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Great Marsh restoration work should be a model for Boston resiliency plans

A boat speeds through the Great Marsh in Ipswich in August 2020.
A boat speeds through the Great Marsh in Ipswich in August 2020.Lane Turner/Globe Staff

John Laidler has done us all a service by chronicling the heroic efforts to restore the Great Marsh (“For the Great Marsh, a restoration project grows greater still,” Globe Local, May 30). This vast wetland north of Cape Ann demonstrates how human interventions have damaged our environment. But more important, the Trustees of Reservations and agencies involved in restoring the marsh are showing us how we can mitigate the destructive forces of climate change. Rather than adding additional human-made structures, they are attempting to restore the marsh as a natural buffer between human settlement and rising seas. Such a restoration project will reduce the losses due to climate change while preserving the austere beauty of these lands.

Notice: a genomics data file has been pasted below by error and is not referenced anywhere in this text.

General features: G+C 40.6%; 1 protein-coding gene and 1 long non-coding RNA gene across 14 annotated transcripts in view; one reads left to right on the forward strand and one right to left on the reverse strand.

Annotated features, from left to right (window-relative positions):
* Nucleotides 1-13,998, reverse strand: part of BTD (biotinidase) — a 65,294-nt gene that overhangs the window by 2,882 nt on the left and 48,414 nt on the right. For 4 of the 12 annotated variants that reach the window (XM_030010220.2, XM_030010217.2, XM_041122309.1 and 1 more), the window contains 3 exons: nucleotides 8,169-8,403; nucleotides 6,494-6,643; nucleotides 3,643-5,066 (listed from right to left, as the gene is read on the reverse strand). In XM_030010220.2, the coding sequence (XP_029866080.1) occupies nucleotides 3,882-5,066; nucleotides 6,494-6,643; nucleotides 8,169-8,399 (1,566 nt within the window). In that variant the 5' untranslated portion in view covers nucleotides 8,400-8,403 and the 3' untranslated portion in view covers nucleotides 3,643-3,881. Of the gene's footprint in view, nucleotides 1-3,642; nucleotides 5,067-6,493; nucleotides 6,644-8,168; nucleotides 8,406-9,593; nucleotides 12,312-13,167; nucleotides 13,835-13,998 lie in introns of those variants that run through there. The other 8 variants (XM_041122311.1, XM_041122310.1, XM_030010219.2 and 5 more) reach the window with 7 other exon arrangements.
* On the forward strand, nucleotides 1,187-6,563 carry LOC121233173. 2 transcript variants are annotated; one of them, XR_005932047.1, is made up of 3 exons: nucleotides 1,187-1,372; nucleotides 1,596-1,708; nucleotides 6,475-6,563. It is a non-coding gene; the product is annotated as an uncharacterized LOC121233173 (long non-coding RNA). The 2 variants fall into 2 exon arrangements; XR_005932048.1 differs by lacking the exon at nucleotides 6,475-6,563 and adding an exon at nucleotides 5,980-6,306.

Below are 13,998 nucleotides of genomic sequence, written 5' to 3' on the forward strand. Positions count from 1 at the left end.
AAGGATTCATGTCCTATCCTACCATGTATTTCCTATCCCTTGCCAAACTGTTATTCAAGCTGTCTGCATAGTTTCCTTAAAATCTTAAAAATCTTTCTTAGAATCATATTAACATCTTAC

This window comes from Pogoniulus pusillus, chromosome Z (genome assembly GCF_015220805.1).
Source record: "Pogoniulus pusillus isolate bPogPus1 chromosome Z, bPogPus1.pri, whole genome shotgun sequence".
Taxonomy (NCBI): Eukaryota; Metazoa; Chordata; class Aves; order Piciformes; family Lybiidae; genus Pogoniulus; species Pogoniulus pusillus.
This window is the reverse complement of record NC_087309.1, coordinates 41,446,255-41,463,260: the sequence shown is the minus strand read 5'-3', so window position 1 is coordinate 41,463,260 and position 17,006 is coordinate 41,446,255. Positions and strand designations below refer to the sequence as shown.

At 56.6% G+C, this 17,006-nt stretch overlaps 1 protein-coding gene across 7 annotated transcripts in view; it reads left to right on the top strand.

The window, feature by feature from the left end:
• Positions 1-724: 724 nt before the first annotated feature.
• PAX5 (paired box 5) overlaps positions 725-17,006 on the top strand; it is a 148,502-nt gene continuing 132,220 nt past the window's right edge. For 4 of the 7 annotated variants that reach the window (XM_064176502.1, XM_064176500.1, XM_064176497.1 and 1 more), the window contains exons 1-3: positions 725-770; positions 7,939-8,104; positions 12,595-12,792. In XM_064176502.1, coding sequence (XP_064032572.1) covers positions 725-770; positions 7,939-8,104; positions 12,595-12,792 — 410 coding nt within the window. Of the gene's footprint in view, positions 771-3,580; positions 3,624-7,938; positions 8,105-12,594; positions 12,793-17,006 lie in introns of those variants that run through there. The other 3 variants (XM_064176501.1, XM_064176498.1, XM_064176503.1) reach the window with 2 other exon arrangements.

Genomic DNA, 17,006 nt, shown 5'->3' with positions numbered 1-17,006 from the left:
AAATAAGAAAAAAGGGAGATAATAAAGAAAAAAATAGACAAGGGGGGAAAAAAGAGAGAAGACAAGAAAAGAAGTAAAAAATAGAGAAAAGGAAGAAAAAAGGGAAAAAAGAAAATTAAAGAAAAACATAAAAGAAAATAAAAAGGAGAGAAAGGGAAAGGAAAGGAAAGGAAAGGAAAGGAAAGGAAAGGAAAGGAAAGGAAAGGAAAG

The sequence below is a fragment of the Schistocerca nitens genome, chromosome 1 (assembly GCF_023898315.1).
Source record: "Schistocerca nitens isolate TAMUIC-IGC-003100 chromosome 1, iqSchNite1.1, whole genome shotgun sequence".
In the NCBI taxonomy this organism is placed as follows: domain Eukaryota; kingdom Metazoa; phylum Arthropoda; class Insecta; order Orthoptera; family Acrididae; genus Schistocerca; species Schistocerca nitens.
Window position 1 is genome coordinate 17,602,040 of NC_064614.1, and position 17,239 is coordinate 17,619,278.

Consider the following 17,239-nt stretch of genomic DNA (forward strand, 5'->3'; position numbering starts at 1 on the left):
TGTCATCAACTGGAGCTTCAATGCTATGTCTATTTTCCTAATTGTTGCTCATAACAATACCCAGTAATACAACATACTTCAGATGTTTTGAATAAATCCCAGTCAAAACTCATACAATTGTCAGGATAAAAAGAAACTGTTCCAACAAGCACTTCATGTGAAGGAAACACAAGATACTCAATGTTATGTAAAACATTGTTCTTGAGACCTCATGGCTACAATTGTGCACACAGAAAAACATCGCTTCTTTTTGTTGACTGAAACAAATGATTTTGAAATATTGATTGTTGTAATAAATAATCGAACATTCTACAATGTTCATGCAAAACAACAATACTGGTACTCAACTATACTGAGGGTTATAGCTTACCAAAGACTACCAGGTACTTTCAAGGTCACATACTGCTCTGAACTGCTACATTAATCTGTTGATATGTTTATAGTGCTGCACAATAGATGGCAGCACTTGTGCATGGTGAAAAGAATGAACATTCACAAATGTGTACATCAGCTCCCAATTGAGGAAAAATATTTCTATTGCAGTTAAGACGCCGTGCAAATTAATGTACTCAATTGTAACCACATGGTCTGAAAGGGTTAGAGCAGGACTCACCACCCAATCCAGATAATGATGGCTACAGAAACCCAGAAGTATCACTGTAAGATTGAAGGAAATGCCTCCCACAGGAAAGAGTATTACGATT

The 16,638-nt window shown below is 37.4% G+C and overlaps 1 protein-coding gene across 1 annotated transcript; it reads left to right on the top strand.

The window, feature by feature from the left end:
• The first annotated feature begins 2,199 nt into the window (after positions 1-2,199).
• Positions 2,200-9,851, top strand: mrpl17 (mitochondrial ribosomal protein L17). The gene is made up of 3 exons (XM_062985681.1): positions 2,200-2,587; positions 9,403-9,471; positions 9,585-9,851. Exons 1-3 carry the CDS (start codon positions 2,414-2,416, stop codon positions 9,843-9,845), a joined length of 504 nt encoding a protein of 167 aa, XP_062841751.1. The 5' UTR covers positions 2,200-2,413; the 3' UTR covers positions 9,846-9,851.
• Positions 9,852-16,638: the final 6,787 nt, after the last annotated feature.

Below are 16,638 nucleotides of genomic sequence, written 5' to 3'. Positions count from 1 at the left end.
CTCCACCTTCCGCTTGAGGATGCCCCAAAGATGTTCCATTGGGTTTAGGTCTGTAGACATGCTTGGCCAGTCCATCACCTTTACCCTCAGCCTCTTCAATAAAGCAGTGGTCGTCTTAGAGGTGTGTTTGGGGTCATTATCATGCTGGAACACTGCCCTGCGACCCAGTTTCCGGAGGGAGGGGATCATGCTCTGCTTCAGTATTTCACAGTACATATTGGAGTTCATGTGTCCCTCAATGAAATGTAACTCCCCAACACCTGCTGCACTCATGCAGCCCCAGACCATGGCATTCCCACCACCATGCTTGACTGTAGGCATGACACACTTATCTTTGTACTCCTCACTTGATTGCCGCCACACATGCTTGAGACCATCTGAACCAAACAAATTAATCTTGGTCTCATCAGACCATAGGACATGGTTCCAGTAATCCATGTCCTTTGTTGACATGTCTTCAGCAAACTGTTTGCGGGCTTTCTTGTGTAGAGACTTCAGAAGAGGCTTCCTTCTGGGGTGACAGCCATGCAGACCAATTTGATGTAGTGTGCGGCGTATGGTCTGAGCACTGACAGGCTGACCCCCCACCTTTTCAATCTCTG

But let’s not stop at Newbury or Ipswich. Boston itself stands directly in the path of rising sea levels, with potential damage in the billions of dollars, not to mention the disruption of lives and communities. Will the next mayor take notice of the work being done in the Great Marsh? Only one candidate, Michelle Wu, has proposed an urban Green New Deal to develop Boston’s natural resiliency. Boston voters: This is a decisive moment. Study our mayoral candidates’ climate plans, and vote as if the future of our city depended on it. Because it does.


Brent Whelan